The Gristle

Another turn in the water barrel
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ANOTHER TURN IN THE WATER BARREL: The alliance of land speculators with farming interests has been as durable as it has been uneasy—the one converts a resource the other desperately needs, and the conversion creates encroachment and a spiral of incompatible competition—but perhaps never more uneasy than now, as the county takes up the issue of water resources.

Members of the Whatcom Farmers Cooperative met in Lynden earlier this month to learn more about the ongoing legal challenge of Northwest tribes for a non-consumptive use of water—in short, their right to leave water in streams sufficient for fish and habitat—and to perhaps organize additional Watershed Improvement Districts (WID), which might restart a cooperative negotiation that broke down in 2011 with the collapse of the county’s watershed management planning unit. Farmers learned that responsibly organized and recognized WIDs can petition the state Dept. of Ecology to develop local cooperative solutions to issues of water quality and quantity.

Through their discussions, farmers have discovered—with maybe a hard swallow—they have more in common perhaps with the tribes than rural homeowners: They hold, in many cases, an actual right to water; and the oversubscription of exempt residential wells threatens the quality and availability of water for their crops. The law protects a senior holder of a water right over subordinate junior claims. And farmers’ve grown increasingly aware that all the hollering, stalling and years of political obstruction that helped collapse negotiations in 2011 invites the inevitable decision of the courts that may prove unfavorable to their farming interests. Peace serves those interests better than war.

The hollerers and political obstructionists showed up on the warpath at Whatcom County Council chambers last week to storm about their water rights… which simply, as a matter of legal record, do not exist. The “exemption” that permitted their exempt wells essentially means they did not have to hold a water right to draw less than 5,000 gallons per day for residential use, they were exempt from the need to first secure a water right. These rural property owners were goaded into action by a mendacious mass mailing by the Whatcom Tea Party, seeking to use controversy to organize and raise funds.

The reality is, nothing was on the council’s agenda last week that prompted such a demonstration, other than their decision to let stand and continue a court challenge of a state growth board finding that county land-use planning was inadequate in addressing water issues—a decision County Council had already made!

The state’s Growth Management Hearings Board determined in June that county land-use “policy does not limit development so as to protect water resources” under criteria established by the state Legislature and reaffirmed by the courts. The chance the county will prevail in its legal challenge to this decision is vanishingly small (and, moreover, it does absolutely nothing to address the larger issue of overservice of water to water users), but council seeks certainty that will help shape better policy—including addressing the concerns raised by property owners stung into an angry frenzy by the Tea Party.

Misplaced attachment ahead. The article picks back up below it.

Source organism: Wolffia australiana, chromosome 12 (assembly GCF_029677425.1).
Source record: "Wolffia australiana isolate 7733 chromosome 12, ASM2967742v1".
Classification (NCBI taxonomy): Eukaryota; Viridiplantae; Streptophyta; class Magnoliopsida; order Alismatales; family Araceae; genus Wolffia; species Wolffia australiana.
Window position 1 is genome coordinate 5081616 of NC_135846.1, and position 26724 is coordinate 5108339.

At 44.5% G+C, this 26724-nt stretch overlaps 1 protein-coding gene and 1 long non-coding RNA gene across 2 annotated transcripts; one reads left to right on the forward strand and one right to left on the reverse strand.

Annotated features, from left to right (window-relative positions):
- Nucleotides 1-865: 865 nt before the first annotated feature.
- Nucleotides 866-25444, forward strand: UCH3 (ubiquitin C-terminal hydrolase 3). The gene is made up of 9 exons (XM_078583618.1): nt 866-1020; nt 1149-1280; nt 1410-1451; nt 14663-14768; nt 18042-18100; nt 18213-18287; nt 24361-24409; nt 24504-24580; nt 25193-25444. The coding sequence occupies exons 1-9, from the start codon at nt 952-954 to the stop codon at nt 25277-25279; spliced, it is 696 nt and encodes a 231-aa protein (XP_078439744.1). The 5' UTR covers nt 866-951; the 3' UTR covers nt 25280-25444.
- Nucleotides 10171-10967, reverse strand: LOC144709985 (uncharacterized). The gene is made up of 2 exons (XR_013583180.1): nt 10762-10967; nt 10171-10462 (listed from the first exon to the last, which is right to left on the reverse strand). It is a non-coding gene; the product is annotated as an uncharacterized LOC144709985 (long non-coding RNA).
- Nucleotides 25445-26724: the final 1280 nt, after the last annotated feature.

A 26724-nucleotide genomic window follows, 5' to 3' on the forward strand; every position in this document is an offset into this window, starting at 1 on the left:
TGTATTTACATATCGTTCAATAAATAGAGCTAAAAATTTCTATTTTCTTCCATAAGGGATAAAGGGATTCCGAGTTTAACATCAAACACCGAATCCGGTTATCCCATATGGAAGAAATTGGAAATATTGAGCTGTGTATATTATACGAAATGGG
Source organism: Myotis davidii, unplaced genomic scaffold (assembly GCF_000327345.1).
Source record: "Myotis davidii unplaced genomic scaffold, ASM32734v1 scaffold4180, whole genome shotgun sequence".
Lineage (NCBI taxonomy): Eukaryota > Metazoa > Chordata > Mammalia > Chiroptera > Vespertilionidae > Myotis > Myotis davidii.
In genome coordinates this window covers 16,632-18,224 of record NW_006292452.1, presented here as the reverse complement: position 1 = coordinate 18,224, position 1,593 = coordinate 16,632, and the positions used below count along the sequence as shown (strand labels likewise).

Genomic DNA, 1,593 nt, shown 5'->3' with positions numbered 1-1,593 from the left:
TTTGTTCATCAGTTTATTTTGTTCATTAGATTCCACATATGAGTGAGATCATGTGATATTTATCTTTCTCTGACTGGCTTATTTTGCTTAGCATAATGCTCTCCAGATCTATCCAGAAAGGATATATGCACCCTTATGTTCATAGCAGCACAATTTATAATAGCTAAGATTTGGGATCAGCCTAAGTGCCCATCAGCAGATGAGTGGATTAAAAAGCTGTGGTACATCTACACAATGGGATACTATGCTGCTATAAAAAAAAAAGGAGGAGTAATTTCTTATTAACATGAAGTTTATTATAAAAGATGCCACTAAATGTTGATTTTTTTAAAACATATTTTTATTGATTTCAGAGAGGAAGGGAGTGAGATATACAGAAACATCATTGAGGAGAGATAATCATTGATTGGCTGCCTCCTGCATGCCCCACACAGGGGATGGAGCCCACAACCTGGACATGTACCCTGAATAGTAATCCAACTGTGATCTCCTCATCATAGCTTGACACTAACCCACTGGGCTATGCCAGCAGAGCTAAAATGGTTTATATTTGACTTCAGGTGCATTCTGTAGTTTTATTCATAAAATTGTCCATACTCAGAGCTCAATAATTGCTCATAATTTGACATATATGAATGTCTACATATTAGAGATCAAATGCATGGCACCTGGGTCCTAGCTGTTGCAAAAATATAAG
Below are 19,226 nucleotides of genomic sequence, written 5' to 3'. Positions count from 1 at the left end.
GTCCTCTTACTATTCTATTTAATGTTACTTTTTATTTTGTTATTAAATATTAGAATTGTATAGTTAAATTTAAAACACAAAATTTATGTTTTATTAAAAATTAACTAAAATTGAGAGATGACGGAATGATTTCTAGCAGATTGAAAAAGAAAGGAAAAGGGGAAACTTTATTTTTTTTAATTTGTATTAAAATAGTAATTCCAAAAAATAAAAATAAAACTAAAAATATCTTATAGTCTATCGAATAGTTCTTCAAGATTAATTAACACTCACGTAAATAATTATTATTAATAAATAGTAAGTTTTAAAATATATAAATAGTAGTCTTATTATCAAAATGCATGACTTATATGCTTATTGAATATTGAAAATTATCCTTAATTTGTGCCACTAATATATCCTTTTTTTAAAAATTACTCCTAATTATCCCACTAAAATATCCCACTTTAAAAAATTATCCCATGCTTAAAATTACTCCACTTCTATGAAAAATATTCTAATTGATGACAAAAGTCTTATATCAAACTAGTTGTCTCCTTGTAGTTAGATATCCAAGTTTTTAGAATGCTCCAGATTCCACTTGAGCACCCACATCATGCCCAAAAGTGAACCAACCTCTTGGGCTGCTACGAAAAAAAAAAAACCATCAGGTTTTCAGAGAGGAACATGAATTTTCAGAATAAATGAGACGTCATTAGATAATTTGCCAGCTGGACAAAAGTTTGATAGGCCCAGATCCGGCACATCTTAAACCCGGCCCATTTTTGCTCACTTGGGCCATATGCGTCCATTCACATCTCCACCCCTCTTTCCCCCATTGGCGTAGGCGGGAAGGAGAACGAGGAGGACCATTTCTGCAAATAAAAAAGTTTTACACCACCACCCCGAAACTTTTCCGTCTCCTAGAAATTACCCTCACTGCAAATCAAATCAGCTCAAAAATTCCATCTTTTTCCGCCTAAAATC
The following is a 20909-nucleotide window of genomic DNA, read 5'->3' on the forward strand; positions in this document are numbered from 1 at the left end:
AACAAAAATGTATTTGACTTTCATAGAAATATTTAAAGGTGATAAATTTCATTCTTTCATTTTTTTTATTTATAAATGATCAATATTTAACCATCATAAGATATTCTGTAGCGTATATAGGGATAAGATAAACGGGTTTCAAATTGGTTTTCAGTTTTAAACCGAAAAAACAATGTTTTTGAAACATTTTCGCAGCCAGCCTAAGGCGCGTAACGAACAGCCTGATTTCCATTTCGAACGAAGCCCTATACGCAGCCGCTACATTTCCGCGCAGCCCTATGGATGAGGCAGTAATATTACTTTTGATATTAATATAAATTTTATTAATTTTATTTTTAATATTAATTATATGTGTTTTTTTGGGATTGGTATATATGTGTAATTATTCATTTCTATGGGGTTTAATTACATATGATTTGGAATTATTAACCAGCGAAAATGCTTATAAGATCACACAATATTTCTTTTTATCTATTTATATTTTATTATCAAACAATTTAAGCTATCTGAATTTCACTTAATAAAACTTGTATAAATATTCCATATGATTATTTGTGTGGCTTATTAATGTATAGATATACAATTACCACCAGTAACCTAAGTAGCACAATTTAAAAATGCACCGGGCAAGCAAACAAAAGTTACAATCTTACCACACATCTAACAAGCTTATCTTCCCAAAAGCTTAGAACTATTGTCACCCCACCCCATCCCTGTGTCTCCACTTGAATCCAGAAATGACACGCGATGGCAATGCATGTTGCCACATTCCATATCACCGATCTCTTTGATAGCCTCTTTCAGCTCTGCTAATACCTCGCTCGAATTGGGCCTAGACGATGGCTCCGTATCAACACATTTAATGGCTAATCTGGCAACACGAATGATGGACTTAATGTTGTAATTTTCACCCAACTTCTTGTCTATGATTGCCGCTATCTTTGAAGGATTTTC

“These broad assertions have not been proven nor tested in a court of law,” Tea Party representatives declared in the mailer, a declaration that is comically untrue.  Western water law is more than a century old, with reports on water availability and quality stretching far back into the 1970s. In fact, only a political opportunist or fool would champion moving these decisions from a cooperative agreement between the tribes, farmers, rural homeowners and Ecology to the purview of the courtroom, where the iron precedent of case law would be enforced.

“A council member told me personally after the meeting, that the show of strength from all the emails turned the council and made them reconsider dropping the case,” a representative of the group declared.

“For me the vote the other night was a vote to maintain the status quo of the case, not to embrace the tea party nonsense,” Council Chair Carl Weimer said. “We did not take settlement off the table. We did not provide any more funding for outside counsel, although perhaps a majority of the council is ready to go there.

“I voted for the motion because things are already in motion, the briefs have been prepared, and an actual court decision [about the GMHB finding] would provide some certainty for the county no matter which way that decision goes,” Weimer explained. “I think some property owners are going to be surprised at some point when they learn that Western water law, based on the simple concept of ‘first in time, first in right,’ (which they mistakenly believe they are exempt from), will not be changed by this case.”

Three recent water law cases are instructive. Two—one in the Columbia Gorge, the other in the Dungeness aquifer that waters Port Angeles and Sequim—were made better by stakeholders (including owners of exempt wells) sitting down together cooperatively with Ecology and establishing a water management rule to secure supplies and allocate uses. Their cooperative efforts secured state and federal funds to assist with the effort. In the third, fee-land residents on Lummi Peninsula declared an ugly war on Lummi Nation, which controlled the groundwater, and decided to take their chances in court. The Fee Land Owners Association (FLOA) got savagely kicked in the head, lost on every front, and, for their troubles, fumbled access to federal funding for an improved water treatment facility.

The Tea Party and the land speculators who back them seek another turn in the barrel. Perhaps Whatcom farmers can summon a different future.

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